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Genetic Association of Epilepsy and Anti-Epileptic Drugs Treatment in Jordanian Patients

Authors AL-Eitan LN, Al-Dalala IM, Elshammari AK, Khreisat WH, Nimiri AF, Alnaamneh AH, Aljamal HA, Alghamdi MA

Received 21 July 2020

Accepted for publication 6 October 2020

Published 16 October 2020 Volume 2020:13 Pages 503—510


Checked for plagiarism Yes

Review by Single anonymous peer review

Peer reviewer comments 3

Editor who approved publication: Dr Martin Bluth

Laith N AL-Eitan,1,2 Islam M Al-Dalala,3 Afrah K Elshammari,4 Wael H Khreisat,4 Aseel F Nimiri,4 Adan H Alnaamneh,1 Hanan A Aljamal,1 Mansour A Alghamdi5,6

1Department of Applied Biological Sciences, Jordan University of Science and Technology, Irbid, Jordan; 2Department of Biotechnology and Genetic Engineering, Jordan University of Science and Technology, Irbid, Jordan; 3Department of Blood Banking, King Hussein Medical Centre, Royal Medical Services, Amman, Jordan; 4Queen Rania Hospital for Children, King Hussein Medical Center, Royal Medical Services, Amman, Jordan; 5Department of Anatomy, College of Medicine, King Khalid University, Abha 61421, Saudi Arabia; 6Genomics and Personalized Medicine Unit, College of Medicine, King Khalid University, Abha 61421, Saudi Arabia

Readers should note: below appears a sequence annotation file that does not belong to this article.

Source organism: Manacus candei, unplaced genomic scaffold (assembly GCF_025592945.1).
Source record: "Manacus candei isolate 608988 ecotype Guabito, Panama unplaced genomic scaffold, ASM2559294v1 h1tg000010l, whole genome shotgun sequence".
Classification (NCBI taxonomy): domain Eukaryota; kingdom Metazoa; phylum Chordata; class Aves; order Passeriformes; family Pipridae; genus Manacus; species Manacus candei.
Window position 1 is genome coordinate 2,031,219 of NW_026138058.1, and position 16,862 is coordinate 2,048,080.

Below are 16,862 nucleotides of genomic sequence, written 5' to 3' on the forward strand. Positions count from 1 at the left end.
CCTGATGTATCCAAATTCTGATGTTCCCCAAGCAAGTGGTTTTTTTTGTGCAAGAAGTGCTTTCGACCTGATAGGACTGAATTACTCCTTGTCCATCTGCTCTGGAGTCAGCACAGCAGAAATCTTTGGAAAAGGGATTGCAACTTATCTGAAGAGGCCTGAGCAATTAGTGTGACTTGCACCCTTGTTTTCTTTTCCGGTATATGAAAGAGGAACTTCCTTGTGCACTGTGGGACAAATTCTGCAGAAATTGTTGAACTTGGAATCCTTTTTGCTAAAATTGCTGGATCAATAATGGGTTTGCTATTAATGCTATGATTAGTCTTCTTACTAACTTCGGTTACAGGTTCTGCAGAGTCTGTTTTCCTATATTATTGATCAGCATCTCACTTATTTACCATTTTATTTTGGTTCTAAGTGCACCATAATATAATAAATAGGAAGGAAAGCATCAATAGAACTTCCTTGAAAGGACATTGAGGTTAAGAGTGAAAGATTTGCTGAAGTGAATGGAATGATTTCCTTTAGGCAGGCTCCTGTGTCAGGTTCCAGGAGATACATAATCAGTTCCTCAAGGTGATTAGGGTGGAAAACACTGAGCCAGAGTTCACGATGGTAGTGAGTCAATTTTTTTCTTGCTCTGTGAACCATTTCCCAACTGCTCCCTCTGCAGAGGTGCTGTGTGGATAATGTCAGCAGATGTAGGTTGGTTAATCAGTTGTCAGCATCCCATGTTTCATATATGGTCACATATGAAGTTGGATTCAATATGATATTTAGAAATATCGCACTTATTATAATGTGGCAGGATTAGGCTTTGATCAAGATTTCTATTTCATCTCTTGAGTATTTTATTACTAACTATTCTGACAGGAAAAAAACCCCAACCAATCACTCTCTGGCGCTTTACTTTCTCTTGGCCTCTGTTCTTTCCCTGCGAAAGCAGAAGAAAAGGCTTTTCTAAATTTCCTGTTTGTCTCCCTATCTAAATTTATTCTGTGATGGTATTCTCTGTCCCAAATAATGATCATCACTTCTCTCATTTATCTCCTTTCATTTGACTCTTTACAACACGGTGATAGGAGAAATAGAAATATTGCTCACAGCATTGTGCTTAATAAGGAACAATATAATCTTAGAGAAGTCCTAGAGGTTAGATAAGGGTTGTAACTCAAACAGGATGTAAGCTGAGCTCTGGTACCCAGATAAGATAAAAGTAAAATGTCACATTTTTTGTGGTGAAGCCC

Correspondence: Laith N AL-Eitan
Jordan University of Science and Technology, P.O. Box 3030, Irbid 22110, Jordan
Tel +962-2-7201000 Ext.:23464
Fax +962-2-7201071

Purpose: The aim of this study was to investigate the possible effects of single-nucleotide polymorphisms (SNPs) within SLC1A1, SLC6A1, FAM131B, GPLD1, F2, GABRG2, GABRA1, and CACNG5 genes on response to anti-epileptic drugs (AEDs) and the genetic predisposition of epilepsy in Jordanian patients.
Patients and Methods: A total of 299 healthy individuals and 296 pediatric patients from the Jordanian population were recruited. Blood samples are collected, and genotyping was performed using a custom platform array analysis.
Results: The SLC1A1 rs10815018 and FAM131B rs4236482 polymorphisms found to be associated with epilepsy susceptibility. Moreover, SLC1A1 rs10815018 and GPLD1 rs1126617 polymorphisms were associated with generalized epilepsy (GE), while FAM131B rs4236482 is associated with the focal phenotype. Regarding the therapeutic response, the genetic polymorphisms of FAM131B rs4236482, GABRA1 rs2279020, and CACNG5 rs740805 are conferred poor response (resistance) to AEDs. There was no linkage of GLPD1 haplotypes to epilepsy, its subtypes, and treatment responsiveness.
Conclusion: Our findings suggested that SLC1A1, FAM131B, and GPLD1 polymorphisms increasing the risk of generating epilepsy, while FAM131B, GABRA1, and CACNG5 variants may play a role in predicting drug response in patients with epilepsy (PWE).

Keywords: pharmacogenetics, anti-epileptic drugs, generalized epilepsy, focal epilepsy, pharmacotherapy, Jordan

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